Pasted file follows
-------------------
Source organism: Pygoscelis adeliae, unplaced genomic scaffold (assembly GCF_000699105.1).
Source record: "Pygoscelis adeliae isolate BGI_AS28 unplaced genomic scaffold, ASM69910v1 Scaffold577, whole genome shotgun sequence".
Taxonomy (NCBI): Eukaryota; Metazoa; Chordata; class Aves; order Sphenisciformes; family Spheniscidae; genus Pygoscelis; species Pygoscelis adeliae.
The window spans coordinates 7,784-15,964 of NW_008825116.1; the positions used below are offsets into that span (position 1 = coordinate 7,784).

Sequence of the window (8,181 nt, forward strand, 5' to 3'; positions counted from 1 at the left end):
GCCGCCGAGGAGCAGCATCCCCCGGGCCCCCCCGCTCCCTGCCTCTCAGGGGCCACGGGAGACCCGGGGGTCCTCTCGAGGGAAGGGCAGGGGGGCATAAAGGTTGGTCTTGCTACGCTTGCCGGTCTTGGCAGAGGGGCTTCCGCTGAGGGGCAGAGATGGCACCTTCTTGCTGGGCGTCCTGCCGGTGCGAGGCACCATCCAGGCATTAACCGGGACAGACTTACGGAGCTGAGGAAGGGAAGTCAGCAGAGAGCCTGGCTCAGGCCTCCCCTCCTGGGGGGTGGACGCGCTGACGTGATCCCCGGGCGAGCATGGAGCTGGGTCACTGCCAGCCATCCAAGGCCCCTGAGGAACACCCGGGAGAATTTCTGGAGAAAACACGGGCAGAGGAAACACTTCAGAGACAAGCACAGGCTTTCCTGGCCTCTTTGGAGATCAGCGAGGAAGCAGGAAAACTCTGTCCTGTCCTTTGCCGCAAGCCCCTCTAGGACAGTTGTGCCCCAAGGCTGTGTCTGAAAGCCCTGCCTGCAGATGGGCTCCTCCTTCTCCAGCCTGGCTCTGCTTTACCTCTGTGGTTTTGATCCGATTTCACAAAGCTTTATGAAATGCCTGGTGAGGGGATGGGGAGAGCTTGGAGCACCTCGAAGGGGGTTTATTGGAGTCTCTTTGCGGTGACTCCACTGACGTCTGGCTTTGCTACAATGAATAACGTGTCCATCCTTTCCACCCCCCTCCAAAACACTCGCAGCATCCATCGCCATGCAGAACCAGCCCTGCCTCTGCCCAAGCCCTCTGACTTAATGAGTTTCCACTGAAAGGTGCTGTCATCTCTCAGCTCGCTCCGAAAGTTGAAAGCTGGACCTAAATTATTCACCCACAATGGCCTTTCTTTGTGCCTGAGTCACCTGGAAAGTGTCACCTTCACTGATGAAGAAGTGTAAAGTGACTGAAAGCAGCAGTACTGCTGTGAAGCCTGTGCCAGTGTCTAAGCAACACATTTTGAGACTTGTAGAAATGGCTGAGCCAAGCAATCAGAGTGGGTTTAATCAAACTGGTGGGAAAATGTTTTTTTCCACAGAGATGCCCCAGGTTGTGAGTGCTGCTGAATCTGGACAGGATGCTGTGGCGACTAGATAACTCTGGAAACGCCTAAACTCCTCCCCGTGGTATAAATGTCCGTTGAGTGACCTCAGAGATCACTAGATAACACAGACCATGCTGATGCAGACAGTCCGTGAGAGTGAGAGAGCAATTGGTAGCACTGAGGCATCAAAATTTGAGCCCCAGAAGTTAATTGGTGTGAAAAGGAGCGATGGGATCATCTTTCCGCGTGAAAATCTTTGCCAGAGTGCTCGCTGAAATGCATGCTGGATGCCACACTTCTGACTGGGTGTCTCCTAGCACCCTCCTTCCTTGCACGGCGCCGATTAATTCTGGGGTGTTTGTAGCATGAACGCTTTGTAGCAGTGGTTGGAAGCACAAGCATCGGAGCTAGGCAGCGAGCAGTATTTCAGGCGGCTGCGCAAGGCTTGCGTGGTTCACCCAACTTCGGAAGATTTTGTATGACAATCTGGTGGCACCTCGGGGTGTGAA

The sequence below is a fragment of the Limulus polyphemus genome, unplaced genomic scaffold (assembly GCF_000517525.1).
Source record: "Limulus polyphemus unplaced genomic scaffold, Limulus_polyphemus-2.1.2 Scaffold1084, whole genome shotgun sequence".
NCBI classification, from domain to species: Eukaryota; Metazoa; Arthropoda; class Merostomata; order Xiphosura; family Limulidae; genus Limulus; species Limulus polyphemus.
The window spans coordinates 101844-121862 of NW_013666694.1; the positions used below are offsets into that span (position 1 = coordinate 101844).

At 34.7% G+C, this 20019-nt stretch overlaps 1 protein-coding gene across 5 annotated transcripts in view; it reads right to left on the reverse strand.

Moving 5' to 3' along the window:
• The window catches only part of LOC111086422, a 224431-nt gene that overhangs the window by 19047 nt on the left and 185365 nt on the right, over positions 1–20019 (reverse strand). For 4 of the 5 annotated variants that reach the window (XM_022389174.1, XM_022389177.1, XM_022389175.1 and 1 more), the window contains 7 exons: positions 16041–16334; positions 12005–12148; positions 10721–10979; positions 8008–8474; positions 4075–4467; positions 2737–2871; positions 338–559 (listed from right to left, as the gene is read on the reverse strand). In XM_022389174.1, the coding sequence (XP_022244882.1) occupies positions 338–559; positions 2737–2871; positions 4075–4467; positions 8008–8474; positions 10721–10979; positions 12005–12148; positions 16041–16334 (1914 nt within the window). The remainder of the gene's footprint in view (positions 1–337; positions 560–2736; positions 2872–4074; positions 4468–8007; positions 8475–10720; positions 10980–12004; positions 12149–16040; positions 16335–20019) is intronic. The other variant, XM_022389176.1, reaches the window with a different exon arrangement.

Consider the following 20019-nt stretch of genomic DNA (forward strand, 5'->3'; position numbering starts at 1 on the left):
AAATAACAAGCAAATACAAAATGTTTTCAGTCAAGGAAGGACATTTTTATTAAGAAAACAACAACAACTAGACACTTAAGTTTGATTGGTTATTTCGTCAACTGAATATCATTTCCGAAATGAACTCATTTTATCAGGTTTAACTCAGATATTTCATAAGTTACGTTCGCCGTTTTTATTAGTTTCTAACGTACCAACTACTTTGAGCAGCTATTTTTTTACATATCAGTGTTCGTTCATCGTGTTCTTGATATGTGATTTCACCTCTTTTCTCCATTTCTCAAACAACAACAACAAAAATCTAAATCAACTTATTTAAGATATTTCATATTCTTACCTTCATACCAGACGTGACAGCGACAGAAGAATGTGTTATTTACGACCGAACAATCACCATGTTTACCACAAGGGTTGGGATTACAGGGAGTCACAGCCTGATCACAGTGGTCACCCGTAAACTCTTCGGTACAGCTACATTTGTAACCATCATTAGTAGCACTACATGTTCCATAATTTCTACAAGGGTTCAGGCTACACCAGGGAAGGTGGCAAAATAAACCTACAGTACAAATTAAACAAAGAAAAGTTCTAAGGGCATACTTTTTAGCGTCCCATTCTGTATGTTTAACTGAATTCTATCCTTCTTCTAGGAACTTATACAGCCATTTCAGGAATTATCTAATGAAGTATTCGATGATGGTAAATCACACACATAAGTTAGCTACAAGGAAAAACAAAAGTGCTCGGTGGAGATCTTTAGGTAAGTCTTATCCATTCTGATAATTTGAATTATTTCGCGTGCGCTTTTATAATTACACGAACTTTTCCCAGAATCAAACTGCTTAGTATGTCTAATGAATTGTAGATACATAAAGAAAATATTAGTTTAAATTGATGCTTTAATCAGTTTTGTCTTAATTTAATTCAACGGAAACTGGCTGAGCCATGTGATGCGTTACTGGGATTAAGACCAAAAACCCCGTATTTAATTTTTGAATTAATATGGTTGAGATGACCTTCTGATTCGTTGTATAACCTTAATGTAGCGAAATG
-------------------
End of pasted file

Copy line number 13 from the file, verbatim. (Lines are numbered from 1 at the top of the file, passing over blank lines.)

• The window catches only part of LOC111086422, a 224431-nt gene that overhangs the window by 19047 nt on the left and 185365 nt on the right, over positions 1–20019 (reverse strand). For 4 of the 5 annotated variants that reach the window (XM_022389174.1, XM_022389177.1, XM_022389175.1 and 1 more), the window contains 7 exons: positions 16041–16334; positions 12005–12148; positions 10721–10979; positions 8008–8474; positions 4075–4467; positions 2737–2871; positions 338–559 (listed from right to left, as the gene is read on the reverse strand). In XM_022389174.1, the coding sequence (XP_022244882.1) occupies positions 338–559; positions 2737–2871; positions 4075–4467; positions 8008–8474; positions 10721–10979; positions 12005–12148; positions 16041–16334 (1914 nt within the window). The remainder of the gene's footprint in view (positions 1–337; positions 560–2736; positions 2872–4074; positions 4468–8007; positions 8475–10720; positions 10980–12004; positions 12149–16040; positions 16335–20019) is intronic. The other variant, XM_022389176.1, reaches the window with a different exon arrangement.